Best Albums of 2009

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Jerry Soer

Local: Sarah Blasko – As Day Follows Night (‘All I Want’)

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I’m a long time fan of Sarah Blasko, so for her third effort I didn’t just hope for a good follow up to 2006’s What The Sea, Wants The Sea Will Have, I expected her to deliver. And of course she did not disappoint. Teaming up with the right producer has brought the best in Sarah, her singing at its most confident and compelling. It’s the right sound with the right songs for the 2009, As Day Follows Night is blessed the perfect flow and rhythm from start to finish. I truly hope that this album will be the vehicle that proves to the world that Blasko belongs in the best class of modern singer songwriters with Feist, Emilliana Torrini, and Regina Spektor. Hard to believe but when I saw her perform this album in July this year she made these songs sound even better, she was in full command of her stage and the audience. Sarah has come a long way from the once shy and reluctant singer on guitar I once saw at the Annandale Hotel just before her Prelusive EP came out. Congratulations to Sarah on this wonderful album.

International: Neko Case – Middle Cyclone
I was travelling through the United States and Europe for a few weeks in March and April, saw a lot of cool young bands in Austin during SXSW and throughout Los Angeles, New York, but none of them had quite the effect on me as Neko Case’s Middle Cyclone. I admit to not knowing much about Neko beyond this release, but it provided the perfect soundtrack for my journeys, and up until now I still listen to it whenever I hit the road. There’s something about her voice, full of wisdom, stories and characters that gives me a lot of distraction and escape from the boring parts of travelling. Whenever I hear these songs I feel like I’m in a bar somewhere in middle America, overhead fans, daytime heat, whisky on hand. Why that gives me comfort, I don’t really know, perhaps I should find out soon.

Matt Hickey

Local: Aleks and the Ramps – Midnight Believer (‘Circa 1992 Ideas’)

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I was a bit hesitant about this album because the band had a bit a hype amongst the Melbourne set and I felt like the bandwagon had perhaps passed. But then I had to review it for The Vine and was greeted by what turned out to be my favourite Australian release in what was incredibly strong year for local releases. Midnight Believer is an album that charms you immediately with its pop hooks and then keeps you coming back for more thanks to an endearingly uncalculated wtf-factor. Each song covers multiple styles without feeling like superficial genre explorations, and the lyrics are similarly attention deficit and attention grabbing. From the awkward office romance segue in ‘Circa 1992 Ideas’ to the feisty male/female exchange in ‘Whiplash’ and that computerised spoken word break in ‘Weather Patterns,’ it’s comfortably quirky without keeping the listener at arms length. This is an album that’s both complex and easily digestible, fun but not stupid. Not entirely without it’s less successful moments, but even they have something interesting to note and are more than outweighed by album’s overall success. It was a tough call, but Midnight Believer was the one that has brought me back the most over the last seven or so months.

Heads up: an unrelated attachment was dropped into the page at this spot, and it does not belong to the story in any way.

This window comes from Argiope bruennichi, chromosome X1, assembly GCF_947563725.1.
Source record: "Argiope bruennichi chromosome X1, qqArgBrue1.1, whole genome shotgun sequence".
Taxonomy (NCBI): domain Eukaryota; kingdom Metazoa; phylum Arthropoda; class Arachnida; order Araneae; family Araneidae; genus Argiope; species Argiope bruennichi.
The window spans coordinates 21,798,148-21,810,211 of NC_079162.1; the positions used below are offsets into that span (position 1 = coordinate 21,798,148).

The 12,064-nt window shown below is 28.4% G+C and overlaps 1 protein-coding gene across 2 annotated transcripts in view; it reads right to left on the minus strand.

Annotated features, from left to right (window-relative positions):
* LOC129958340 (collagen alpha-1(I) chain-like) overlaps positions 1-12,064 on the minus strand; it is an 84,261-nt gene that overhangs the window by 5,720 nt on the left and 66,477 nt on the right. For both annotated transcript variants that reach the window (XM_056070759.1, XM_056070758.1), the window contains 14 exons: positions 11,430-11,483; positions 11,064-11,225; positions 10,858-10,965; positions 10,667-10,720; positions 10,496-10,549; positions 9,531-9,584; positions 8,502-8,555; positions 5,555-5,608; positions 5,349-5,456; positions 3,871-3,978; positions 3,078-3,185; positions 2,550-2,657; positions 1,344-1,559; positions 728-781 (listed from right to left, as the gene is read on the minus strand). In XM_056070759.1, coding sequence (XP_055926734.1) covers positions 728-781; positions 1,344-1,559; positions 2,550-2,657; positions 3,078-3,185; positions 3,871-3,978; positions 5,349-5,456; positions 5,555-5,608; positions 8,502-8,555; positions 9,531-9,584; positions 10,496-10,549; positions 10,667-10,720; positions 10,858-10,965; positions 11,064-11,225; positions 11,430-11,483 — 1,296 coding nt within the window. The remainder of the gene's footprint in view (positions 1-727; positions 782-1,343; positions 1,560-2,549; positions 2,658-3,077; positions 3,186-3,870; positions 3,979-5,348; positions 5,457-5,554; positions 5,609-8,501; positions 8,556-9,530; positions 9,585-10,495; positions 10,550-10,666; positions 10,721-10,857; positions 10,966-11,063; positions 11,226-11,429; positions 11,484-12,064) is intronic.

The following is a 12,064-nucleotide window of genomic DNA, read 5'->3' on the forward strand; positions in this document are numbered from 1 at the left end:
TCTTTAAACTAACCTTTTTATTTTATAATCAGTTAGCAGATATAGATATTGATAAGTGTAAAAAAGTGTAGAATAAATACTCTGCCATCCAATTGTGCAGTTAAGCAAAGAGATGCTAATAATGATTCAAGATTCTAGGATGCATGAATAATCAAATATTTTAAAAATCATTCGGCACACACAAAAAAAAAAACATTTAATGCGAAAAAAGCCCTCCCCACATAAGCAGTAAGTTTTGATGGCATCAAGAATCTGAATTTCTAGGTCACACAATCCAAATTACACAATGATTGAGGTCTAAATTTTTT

Hon. Mentions: Seekae (Reissue), The Mint Chicks (NZ), St Helens, Songs, Philly Jays, Batrider (NZ), The Rational Academy, No Through Road, The UV Race.

International: Fever Ray – Fever Ray
This was even harder to pick than best Australian album but I have to go with Fever Ray if for no other reason than because it was simply the album I listened to the most throughout the year. I actually prefer this project to Karen Anderrson’s more famous other band, The Knife, because of it’s minimalist approach and emphasis on atmosphere. I’ve never heard an organ used to such great effect, and the creepy vocal manipulations she’s been experimenting with on previous Knife albums have never sounded more appropriately haunting. This is an album that never peaks above mid-tempo yet never loses your attention, with its dark, brooding vibe clashing well with lyrics about having a green thumb and dishwasher tablets. I went to Europe over their northern summer and managed to chase down a Fever Ray live show twice and it was great – basically the exact same as the album but with added smoke and lighting + a Nick Cave cover. Totally worth it.
Hon. Mentions: Bibio, A Sunny Day In Glasgow, Animal Collective, Telepathe, Girls, The Horrors, The Sandwitches, Fuck Buttons, The xx.

Sophie Benjamin

It’s always tricky to choose an album of the year, even when my choices are limited to music from this little island at the arse-end of the world. So, these are the Australian releases of 2009 that I listened to ad nauseum:

Favourite: Eleventh He Reaches London – Hollow Be My Name (‘Hollow Be My Name’)

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Hon. Mentions: The Gifthorse , Cam MacKellar, Skinny Jean, Hunz.

Mark Spillane

Favourite: Capital City – Keep It Stupid Sucker (‘I’ll Never Get Out of this Girl Alive’)

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Capital City are one of WA’s least prolific bands, with Keep It Stupid Sucker being the second album they’ve recorded in their 9 years together, but it’s been well worth the wait. It’s snarling punk rock vitriol is best blasted into your auditory nerve at maximum volume. Cracker album, cracker band.
Hon. Mentions: The Sugar Army, Karnivool.

Dave Payne

Favourite: Crayon Fields – All The Pleasures of the World (‘Mirrorball’)

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Hon. Mention: The Devoted Few

Johann Ponniah

Favourite: Jonathan Boulet – Jonathan Boulet (‘Community Service Announcement’)

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